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Agile Mindset

By Leanne Howard | Agile Practices Consultant

INSIGHTS // Articles

20 Dec 2012

#Agile|#Consultancy.|#ProjectManagement

INSIGHTS // Articles

#Agile|#Consultancy.|#ProjectManagement

By Leanne Howard

20 Dec 2012

ABSTRACT: The purpose of this whitepaper is to highlight some of the major characteristic of a successful Agile team, shed light on some of the reasons why some teams find it difficult and suggest guidance for those who are struggling to adapt to the new mindset.

The Agile mindset is very difficult to define and I am sure that everyone has their own opinion on what is it. I would like to share what it means to me and what I have observed working with a number of teams both internal and with clients.

When forming an Agile team there are traits which I look for above those of purely technical ability (which I can train):

  • Committed team player
  • Excellent communicator (by that I mean appropriate to the occasion)
  • Willingness to take on challenges and look outside the box
  • Passion for continuous learning

I would like to share with you some of the areas where I have observed “fear or failure” when working with Agile teams. These happen in most start-up teams, so I thought it worth sharing the symptoms and suggestion for the cure.

There is often fear shown when more junior members of the team are asked to work in an Agile team. Often they do not have the confidence to speak up as they have been used to the team lead or manager controlling their work, doing the estimates for them, defining the strategy and plan so they are not used to being self-organising and feel that they do not have the capability. For this activity most people just need to be given support, not direction, suggesting areas they may want to consider for example. It is important that they however make the decisions, where they be right or wrong, and have the scope to fail without blame and learn from this.

“Let’s do Agile as it has no process, so we can make it up as we go along and get rid of all that heavy process that has slowed us down previously.” This is often a myth believed by immature companies or those just starting out. There is obviously differing amounts of lightweight process depending on the flavour(s) of Agile that your team decides to adopt. This lack of perceived process often leads to uncertainty as individuals have less process guidance and are expected to interact as a team rather than wait for process to tell them what to do. If Scrum is being practiced then of course the Scrum Master can help to ensure that everyone is following the process and if not, those that have more experience can help facilitate process adherence, all be it lightweight.

Finally one of the more challenging aspects is the heightened visibility. People may have been sat in isolation with little monitoring of their work until the deadline arrived. For example testers may have six weeks to complete analysis and design of test cases and will only have to report say weekly on progress, if at all. With daily stand-ups, burndown charts and increased discussion there is nowhere to hide on an agile project. Team members need to proactively clear roadblocks, as they do not go away on their own, and they will be questioned if they report that they are continuously working on the same tasks. If you are doing the best that you can then there is nothing to fear and in fact it should be embraced as other team members can see that you are not making progress and can offer to help. If however you are afraid that your low productivity will be found out, then it will! Also some fear the fact that greater visibility means that others can offer to help and then may learn about the area of software where you were considered the expert, so you may lose some of your “power”. This needs to be turned around and made positive in that your team is there to support you and they need to know when you need their help.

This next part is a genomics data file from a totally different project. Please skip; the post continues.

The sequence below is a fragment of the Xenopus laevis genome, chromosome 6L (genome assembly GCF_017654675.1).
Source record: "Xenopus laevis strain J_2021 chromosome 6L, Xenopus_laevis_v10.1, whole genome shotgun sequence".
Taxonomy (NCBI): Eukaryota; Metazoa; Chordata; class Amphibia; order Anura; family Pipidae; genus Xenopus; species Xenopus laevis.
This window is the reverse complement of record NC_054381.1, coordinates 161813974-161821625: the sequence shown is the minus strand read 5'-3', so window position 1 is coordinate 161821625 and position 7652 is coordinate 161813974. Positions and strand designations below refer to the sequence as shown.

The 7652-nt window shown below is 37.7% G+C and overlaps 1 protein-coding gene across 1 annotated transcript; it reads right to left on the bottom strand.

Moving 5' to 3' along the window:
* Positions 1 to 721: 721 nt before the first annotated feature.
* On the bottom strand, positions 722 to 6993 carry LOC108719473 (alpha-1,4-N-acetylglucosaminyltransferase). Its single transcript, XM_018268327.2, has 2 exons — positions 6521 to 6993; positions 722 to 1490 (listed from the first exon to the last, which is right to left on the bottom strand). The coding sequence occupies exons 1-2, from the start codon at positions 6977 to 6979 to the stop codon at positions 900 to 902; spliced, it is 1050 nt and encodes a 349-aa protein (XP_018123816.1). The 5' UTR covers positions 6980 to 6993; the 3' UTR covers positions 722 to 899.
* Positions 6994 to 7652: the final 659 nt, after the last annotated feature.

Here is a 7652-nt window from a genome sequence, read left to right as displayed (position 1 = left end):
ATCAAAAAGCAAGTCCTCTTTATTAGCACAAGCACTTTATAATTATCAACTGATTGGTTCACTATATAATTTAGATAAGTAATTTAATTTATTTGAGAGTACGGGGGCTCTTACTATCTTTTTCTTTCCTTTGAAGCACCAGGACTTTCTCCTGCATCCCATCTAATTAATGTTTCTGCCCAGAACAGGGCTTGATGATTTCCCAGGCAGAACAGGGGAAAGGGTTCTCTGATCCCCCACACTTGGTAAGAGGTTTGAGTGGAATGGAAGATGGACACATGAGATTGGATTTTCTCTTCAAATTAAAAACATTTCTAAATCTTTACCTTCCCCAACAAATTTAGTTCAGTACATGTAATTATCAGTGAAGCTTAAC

In conclusion, some will embrace the working conditions created under agile and will grow with the increased flexibility and some will never get it and probably are best not suited to this environment. Some may struggle initially and need more support and coaching. There may just be the natural resistance to change and fear that they have been asked to relearn their job. It is important to ensure that team members have the right mindset; they are proactive; volunteer to help others even if it is outside their comfort zone; feel supported in a “blame” free culture and importantly trust their team members.

Hopefully by sharing my observations whilst introducing agile into projects, this will help you recognise those that need more support and how you can facilitate this accelerated adoption. Agile focusses on people and it is their mindset which will most help the transition, almost as striking as a light bulb moment, when you see them get it. It is fairly easy to train people on the processes and practices (technical) however if they do not understand the shift in the way of thinking and interacting (soft skills) then they are unlikely to fit into teams.

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